What are you teaching your market?

I talk a lot about learning from your market and applying that insight to grow your business. However, yesterday I realized that it's just as important to be aware of what you are teaching your market.

In a recent post on Jeff Jarvis' blog, he referenced a reader who talked about the ways the news industry needs to evolve its thinking to survive in the new economy. The new thinking is comprised of "Google'esque" ideas that focus on the value of journalism as a service rather than the paper as a product.  I left a comment that I think is worth exploring more thoroughly.

While I think the ideas presented are good, they do not address what I feel is a more fundamental issue in the news industry.  They have taught the market that the newspaper has value, and the content should be free.  While I'm sure they didn't do it on purpose, they lost sight of why people bought newspapers in the first place.  When they made the move to the web, they missed the opportunity to capture this value in a new way.  Instead they gave it away, and going forward it will be difficult to capture value for what consumers now expect to be free.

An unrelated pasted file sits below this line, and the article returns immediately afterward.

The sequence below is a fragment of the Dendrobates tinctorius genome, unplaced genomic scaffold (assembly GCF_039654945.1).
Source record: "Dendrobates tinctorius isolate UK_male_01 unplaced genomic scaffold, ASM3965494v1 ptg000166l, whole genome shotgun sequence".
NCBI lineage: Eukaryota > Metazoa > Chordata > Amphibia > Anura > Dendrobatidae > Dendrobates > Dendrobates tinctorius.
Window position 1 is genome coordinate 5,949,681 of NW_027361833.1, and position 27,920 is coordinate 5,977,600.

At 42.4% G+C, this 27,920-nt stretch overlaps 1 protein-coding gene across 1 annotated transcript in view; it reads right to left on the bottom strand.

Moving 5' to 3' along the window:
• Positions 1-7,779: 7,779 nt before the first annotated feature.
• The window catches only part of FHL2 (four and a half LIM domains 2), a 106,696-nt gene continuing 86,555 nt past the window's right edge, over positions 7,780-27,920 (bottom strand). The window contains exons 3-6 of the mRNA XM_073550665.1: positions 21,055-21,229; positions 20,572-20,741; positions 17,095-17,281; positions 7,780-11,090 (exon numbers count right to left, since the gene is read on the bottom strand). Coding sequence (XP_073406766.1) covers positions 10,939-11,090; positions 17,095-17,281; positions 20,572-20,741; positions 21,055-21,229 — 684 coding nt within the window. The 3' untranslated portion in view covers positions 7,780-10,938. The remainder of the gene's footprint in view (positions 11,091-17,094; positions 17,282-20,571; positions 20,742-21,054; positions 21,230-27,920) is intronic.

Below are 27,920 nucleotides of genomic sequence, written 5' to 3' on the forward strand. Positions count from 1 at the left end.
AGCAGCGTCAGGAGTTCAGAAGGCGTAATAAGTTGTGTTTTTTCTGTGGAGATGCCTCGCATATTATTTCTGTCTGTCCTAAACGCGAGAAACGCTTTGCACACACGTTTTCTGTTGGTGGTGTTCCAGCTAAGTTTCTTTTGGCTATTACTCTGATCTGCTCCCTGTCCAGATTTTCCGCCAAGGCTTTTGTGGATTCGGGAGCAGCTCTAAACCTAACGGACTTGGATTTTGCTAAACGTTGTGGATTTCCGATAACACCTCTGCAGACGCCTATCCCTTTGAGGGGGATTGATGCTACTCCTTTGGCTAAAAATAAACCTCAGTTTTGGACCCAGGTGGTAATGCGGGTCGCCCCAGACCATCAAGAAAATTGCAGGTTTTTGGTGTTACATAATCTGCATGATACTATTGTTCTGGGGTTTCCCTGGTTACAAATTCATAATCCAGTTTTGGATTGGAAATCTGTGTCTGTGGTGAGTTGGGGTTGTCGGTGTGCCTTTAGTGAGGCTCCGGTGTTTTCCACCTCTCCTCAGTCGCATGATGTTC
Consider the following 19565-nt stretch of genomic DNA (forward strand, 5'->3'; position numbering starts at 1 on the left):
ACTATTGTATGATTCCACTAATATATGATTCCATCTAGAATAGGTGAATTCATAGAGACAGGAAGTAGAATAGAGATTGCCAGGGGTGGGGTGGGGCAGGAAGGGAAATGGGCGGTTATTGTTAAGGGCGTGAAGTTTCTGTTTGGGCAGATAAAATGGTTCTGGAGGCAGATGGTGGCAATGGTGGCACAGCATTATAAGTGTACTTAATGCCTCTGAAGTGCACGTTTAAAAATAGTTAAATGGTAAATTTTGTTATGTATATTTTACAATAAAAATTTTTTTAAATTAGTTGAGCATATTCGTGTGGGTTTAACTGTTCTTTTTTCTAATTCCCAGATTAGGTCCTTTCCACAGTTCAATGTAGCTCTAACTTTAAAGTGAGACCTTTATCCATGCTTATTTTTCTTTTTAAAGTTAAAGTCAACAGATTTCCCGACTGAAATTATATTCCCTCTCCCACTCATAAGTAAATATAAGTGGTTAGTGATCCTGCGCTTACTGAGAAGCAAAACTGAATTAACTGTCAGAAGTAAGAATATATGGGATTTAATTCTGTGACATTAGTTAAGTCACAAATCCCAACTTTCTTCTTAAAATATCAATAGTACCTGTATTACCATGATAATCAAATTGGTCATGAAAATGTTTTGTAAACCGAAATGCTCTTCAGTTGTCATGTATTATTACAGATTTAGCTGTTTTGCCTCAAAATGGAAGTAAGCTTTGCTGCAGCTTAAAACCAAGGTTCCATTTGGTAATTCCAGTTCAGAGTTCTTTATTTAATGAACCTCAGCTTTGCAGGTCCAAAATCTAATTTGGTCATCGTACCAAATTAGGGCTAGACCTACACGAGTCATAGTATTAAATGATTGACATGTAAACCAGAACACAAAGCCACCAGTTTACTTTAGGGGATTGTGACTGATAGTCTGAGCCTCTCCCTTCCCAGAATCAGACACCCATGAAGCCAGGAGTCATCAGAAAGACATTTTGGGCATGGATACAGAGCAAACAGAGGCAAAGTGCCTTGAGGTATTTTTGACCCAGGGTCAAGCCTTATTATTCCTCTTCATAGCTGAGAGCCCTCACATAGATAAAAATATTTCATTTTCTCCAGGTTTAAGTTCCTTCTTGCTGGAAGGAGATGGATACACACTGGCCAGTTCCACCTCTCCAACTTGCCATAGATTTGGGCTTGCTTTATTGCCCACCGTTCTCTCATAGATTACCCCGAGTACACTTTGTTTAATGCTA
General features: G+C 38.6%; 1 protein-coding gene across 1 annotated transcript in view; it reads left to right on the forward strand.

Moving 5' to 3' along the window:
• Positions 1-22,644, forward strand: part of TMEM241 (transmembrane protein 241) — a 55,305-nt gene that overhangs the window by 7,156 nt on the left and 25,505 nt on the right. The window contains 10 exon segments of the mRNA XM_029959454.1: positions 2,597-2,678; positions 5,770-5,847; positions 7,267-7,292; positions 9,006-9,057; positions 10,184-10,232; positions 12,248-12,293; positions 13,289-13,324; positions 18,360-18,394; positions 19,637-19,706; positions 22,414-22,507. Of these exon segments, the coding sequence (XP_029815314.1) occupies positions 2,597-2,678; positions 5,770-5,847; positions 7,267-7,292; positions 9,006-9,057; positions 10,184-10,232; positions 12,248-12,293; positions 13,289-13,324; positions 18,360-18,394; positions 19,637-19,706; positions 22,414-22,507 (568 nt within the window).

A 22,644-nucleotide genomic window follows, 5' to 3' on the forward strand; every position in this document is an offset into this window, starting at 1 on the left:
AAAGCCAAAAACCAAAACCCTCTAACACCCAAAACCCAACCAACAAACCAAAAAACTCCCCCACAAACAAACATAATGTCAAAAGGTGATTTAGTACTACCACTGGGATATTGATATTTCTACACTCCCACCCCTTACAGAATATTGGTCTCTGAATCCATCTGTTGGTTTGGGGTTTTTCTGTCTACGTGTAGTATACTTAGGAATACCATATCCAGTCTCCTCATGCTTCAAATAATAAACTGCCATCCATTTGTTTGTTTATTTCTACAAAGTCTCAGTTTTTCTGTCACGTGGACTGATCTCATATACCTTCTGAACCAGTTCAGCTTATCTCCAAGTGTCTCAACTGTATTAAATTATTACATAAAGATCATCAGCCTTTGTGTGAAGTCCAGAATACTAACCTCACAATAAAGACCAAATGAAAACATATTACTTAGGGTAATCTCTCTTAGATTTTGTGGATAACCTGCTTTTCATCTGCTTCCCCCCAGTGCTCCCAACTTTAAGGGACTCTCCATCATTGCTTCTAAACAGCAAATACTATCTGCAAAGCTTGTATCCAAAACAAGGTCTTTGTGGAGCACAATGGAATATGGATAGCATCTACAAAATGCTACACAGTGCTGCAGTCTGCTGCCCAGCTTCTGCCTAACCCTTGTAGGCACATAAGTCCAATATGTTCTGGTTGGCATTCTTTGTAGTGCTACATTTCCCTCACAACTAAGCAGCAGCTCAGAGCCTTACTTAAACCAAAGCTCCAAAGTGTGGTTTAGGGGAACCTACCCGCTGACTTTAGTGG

I do believe there is great value in good journalism.  Before the industry can pursue radically different business models to capture this value, they must first do whatever is necessary to decouple the journalism industry from the newspaper industry in the hearts and minds of consumers.  The market will never value journalism if the industry cannot demonstrate this value clearly, consistently, and separately from newspapers.

Are you aware of what your company's behavior is teaching your market?